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A farce gone too far

February 18 2014




NOW that the Taliban too have nominated their representatives for the negotiations, a state of shambles is unfolding. With both teams more or less standing on the same side of the divide, it is virtually a dialogue within outlawed militant outfits. The government has walked straight into a trap with the Taliban dictating the rules of the game. Now it will be extremely difficult to extricate the country from this intensely dangerous situation. It is a farce that has gone too far.

It is all the more theatrical since Nawaz Sharif has set up a four-member team to negotiate with the militants. The team he chose is an interesting mix of a highly controversial ex-intelligence officer, a retired diplomat, a senior journalist and one of his special assistants. Given the soft spot most of these members apparently have for the militant cause, it was not difficult to get the Tehreek-i-Taliban Pakistan’s (TTP) endorsement of the team. The militants could not have wished for a better committee packed with fellow travellers.

After all they speak the same language and share the same narrative. Apparently with nothing much to do, the team members spend most of their time projecting themselves on television talk shows. One marvels at the way Rustam Shah Mohmand, a nominee of the Pakistan Tehreek-i-Insaf (PTI) on the team, articulates the Taliban case. Everything will be fine if you give them control of the tribal areas and pull out troops from there, he tells us.

So, no big deal; allow the TTP to establish an Islamic emirate in the tribal territory. Never mind if the militants want to extend their rule further to the surrounding districts of KP. Absolutely no harm if Swat is handed back to Mullah Fazlullah and let the TTP control a part of Karachi as well; after all, they’re our brothers.

And why must we create problems for the militants if they are helping their Afghan brethren undertake ‘jihad’ against the foreign forces in Afghanistan and hosting holy warriors from other Muslim countries. After all, they are fulfilling their religious obligation. It doesn’t matter if suicide bombers kill some more women and children and continue to blow up schools. ‘Give peace a chance’, don’t we all agree? This argument goes on.

It is getting more preposterous after the TTP named its own five-member team for the talks. In a very shrewd move, it picked its representatives from the outside rather than from within its own ranks. It was a masterstroke to include Imran Khan in the team along with hard-core clerics known for their close ties with militant groups.

His nomination by the outlawed group may have come as a political embarrassment for the PTI chief, but the TTP’s decision was well calculated. Not only has Imran Khan been one of the most ardent supporters of talks, but to some extent he also owes his party’s victory in the general elections in KP to the militant group. Although he has declined to be part of the team, the TTP can always rely on his support.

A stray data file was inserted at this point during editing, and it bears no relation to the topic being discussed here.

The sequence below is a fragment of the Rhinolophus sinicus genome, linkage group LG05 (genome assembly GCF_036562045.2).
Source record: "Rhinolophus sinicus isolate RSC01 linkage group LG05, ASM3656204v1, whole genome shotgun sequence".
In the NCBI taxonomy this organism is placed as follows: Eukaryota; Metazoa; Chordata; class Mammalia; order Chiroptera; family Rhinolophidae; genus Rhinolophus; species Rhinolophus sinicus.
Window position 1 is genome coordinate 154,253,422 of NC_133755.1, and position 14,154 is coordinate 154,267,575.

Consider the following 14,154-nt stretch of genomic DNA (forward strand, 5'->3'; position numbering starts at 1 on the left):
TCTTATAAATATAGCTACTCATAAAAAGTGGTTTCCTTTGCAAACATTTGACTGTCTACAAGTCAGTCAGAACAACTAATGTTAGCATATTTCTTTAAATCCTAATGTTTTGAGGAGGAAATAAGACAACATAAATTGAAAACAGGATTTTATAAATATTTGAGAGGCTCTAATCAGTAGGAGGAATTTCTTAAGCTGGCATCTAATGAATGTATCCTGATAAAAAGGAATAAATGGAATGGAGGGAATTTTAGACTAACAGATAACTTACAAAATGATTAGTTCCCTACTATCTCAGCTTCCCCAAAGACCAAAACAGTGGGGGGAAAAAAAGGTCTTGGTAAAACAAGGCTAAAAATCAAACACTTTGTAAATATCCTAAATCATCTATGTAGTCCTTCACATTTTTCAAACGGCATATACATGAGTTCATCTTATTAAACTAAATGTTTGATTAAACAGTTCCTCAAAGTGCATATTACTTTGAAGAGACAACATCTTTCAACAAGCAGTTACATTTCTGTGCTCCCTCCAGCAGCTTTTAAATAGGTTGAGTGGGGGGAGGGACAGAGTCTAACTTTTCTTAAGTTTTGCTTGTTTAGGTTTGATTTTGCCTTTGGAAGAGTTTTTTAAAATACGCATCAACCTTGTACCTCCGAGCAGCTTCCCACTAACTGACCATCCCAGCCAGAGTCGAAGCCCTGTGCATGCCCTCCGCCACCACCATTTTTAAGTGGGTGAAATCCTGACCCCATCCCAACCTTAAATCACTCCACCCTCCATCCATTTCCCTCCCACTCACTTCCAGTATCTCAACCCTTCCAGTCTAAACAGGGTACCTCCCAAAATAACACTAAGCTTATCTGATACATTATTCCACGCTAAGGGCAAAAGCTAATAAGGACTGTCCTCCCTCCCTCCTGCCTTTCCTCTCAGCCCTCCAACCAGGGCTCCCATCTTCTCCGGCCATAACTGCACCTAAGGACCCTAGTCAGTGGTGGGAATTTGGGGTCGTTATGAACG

It’s a politically clever move by the TTP to involve, on its behalf, clerics and leaders of Islamic parties. It not only broadens its support, but also allows the militants space to manipulate public opinion. The talks are to be monitored by a 10-member TTP shura comprising hardened militants with a bounty of millions of rupees on their head. There is a Rs50 million reward for the capture of Fazlullah, the new chief of the TTP.

That also raises questions about the legality of the whole process of negotiations. The TTP is a proscribed terrorist organisation, and it is in violation of the Constitution for the state to engage with it. The outfit has declared war on Pakistan and has claimed responsibility for attacking security installations and killing our soldiers. The government would be legitimising all those terrorist actions by unconditionally negotiating with them. There is no indication that the group is willing to give up violence and accept the nation’s Constitution.

What the militants really want is the rolling back of the state’s authority from the area of their operation. It has taken the lives of thousands of soldiers to re-establish the writ of the state in most of the tribal territories and pulling back will have disastrous consequences for the country and regional security.

One of the myths bought by many of our political leaders is that the TTP is fighting for the democratic and economic rights of the tribal areas. Nothing can be farther from the truth. The fact is that the tribal people have suffered much more through rising Taliban militancy. The militants have slaughtered hundreds of maliks and many more have been killed in suicide bombings on tribal jirgas. The atrocities have forced the people to flee their homes in the conflict areas.

It will be disastrous if the TTP is allowed to take control of the tribal belt and enforce its own version of the Sharia system there as is being suggested by members of the government’s negotiating team as well as some political leaders. The people of the tribal areas would be the biggest victims of any such deal.

Surrendering to terrorists never brings peace. Conceding to the TTP’s demands would lead to the unravelling of this state. And it will not just be the tribal areas when the entire country is under threat.

Originally published by Dawn Pakistan 

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